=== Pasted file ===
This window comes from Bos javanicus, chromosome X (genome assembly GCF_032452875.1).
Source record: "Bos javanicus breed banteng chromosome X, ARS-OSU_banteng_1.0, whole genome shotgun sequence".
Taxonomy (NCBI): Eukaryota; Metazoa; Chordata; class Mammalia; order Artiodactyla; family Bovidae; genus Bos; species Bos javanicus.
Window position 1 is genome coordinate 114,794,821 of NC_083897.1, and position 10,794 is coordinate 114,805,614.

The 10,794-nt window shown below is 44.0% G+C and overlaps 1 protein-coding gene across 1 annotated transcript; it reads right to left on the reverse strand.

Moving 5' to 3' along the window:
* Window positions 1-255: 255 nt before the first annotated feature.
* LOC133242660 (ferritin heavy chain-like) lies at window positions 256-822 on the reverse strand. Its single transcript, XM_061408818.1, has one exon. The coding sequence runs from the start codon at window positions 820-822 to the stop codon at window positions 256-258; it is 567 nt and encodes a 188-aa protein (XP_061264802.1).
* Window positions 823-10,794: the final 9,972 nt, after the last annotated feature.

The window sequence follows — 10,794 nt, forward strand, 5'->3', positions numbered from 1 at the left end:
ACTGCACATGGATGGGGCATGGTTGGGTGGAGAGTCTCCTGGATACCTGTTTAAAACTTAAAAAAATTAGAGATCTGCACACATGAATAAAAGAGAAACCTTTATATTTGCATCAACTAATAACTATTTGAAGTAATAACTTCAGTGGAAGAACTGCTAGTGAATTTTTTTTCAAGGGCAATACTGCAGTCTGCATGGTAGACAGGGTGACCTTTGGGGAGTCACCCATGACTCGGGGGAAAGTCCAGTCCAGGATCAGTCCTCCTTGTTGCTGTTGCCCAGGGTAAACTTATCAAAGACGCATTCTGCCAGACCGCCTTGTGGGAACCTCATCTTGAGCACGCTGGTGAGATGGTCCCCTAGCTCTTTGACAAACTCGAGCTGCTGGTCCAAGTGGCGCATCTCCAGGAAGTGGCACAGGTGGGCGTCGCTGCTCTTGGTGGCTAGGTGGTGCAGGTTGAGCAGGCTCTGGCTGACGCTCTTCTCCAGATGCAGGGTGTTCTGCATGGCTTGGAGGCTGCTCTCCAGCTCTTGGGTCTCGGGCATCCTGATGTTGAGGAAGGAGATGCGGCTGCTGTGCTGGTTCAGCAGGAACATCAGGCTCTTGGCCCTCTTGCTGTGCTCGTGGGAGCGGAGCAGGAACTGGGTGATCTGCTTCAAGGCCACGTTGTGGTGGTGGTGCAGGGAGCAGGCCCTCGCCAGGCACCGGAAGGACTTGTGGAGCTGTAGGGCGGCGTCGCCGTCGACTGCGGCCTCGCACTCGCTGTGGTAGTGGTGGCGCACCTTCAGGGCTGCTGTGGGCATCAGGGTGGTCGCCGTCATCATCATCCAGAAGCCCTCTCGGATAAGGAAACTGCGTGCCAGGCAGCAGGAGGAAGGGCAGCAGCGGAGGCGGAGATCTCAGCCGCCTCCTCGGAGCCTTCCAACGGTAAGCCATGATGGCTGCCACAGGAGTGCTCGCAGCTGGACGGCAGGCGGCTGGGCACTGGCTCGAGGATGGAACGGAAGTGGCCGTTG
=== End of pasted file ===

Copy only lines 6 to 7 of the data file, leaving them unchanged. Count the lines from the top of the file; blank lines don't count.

Moving 5' to 3' along the window:
* Window positions 1-255: 255 nt before the first annotated feature.